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Growing up, I knew Edward Lear only as a writer of nonsense verse for children. It wasn’t until recently that I learned that he was also a painter who had lived most of his life outside his native England, keeping very detailed travel journals. And it wasn’t until I read Bengal, the Cold Weather 1873—A Dream of Edward Lear in India that I realized that his travels had taken him as far as Calcutta.

Upon rereading the corpus of Lear verse, which is full of Indian references, astute readers will realize that this reflects poorly on this reviewer, rather than on Lear’s willingness to allude to his Indian travels.

These travels form the setting of Bengal, the Cold Weather 1873, which, like a fantastical creature out of a Lear poem, does not fit neatly into any existing category. Is it a biography of Lear? No, it’s too short to be comprehensive, and besides, it’s a fictionalized account of his travels. Well then, is it a historical novel? Almost, but not quite; although it brings up the British Raj and the merchant princes of Calcutta that the Raj created, it’s more interested in Lear’s impressions of them. Is it an examination of Lear, in that case? Yes, but not primarily, because the focus does shift to other characters every now and then.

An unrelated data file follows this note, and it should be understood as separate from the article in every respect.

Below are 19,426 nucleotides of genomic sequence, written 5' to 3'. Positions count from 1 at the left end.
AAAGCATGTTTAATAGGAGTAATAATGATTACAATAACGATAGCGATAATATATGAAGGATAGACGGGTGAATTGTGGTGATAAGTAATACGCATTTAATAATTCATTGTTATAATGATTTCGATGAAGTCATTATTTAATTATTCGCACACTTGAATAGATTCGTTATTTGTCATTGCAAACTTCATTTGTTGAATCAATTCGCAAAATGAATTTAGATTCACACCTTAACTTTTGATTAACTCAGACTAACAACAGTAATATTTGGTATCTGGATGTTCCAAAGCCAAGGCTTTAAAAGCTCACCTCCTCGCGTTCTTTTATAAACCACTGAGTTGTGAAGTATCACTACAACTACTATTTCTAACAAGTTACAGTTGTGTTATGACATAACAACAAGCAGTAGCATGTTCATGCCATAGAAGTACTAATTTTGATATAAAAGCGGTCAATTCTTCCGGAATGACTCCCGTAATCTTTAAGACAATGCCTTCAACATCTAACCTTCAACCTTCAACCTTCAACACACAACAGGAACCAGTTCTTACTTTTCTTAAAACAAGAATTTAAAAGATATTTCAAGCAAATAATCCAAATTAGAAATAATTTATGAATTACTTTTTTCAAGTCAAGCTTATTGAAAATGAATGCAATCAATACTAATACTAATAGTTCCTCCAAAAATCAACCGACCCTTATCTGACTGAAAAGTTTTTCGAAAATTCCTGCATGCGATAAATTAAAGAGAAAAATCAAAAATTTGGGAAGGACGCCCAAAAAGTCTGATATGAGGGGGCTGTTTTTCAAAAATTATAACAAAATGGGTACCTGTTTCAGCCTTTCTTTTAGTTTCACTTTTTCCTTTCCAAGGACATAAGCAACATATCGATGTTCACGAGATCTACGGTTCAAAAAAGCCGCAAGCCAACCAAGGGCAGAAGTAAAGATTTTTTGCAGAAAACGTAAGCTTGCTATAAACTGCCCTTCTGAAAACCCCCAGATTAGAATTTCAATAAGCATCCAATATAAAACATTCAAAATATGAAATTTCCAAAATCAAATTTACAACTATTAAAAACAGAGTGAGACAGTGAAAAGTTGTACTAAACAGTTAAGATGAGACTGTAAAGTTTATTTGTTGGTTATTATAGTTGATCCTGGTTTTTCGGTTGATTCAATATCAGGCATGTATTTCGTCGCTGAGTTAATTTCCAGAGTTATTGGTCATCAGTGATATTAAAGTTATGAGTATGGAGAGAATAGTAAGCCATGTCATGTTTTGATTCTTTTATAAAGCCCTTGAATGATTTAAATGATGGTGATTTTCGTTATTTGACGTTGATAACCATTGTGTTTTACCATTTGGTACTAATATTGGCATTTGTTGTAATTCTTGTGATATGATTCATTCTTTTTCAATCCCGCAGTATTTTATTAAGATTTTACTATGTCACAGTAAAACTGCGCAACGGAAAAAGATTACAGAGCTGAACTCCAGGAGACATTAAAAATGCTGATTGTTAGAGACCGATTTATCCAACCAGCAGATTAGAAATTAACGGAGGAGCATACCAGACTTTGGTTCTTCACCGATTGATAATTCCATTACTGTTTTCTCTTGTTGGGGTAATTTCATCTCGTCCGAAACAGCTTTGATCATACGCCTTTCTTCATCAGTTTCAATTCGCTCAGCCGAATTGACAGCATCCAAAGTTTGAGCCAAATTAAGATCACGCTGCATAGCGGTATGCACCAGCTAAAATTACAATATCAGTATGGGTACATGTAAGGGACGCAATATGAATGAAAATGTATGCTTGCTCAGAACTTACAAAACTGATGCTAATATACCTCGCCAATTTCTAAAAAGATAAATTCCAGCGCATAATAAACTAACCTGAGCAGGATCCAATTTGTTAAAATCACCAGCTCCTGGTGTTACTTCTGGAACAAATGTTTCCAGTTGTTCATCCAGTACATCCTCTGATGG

They are very remarkable characters, at that. There’s a morose Welsh hotelier with a mute Indian wife, an indolent Raja of Barakpur who tries to ascertain whether Edward Lear has any connection with the Shakespearean king, a rival painter who swims naked across the Hooghly, and a Baul with a voice as loud as an elephant’s. Lear, like cartoonist R.K. Laxman’s common man, reacts to all these with a bemused acceptance. He also happens to be too debilitated by epilepsy to impose his will anywhere.

But there are two important differences between Joe Roberts, the author of this book, and Laxman. Roberts brings his bemused protagonist to the centre of things, while Laxman’s common man was almost always on the margins. This brings us to the second difference: While Laxman could expose the nonsense of a situation in a single panel or caption of wit, Roberts is far more restrained, only bringing out the irony of the positions Lear finds himself in over 12 short chapters. There are no shining bon mots, no quotable lines that stick in your head, only a steadily building sense of absurdity that is both sad and funny.

Once I finished the book, I found myself grumbling that it was inadequate as a biography, and wondering if I could get a proper one. I also found myself wondering why the book had ended so abruptly—it seemed far too short, more like a play than a detailed novel. Despite all that, I liked the book for itself, purely for the wonderful way Roberts uses restrained writing to create the book’s poignant atmosphere.

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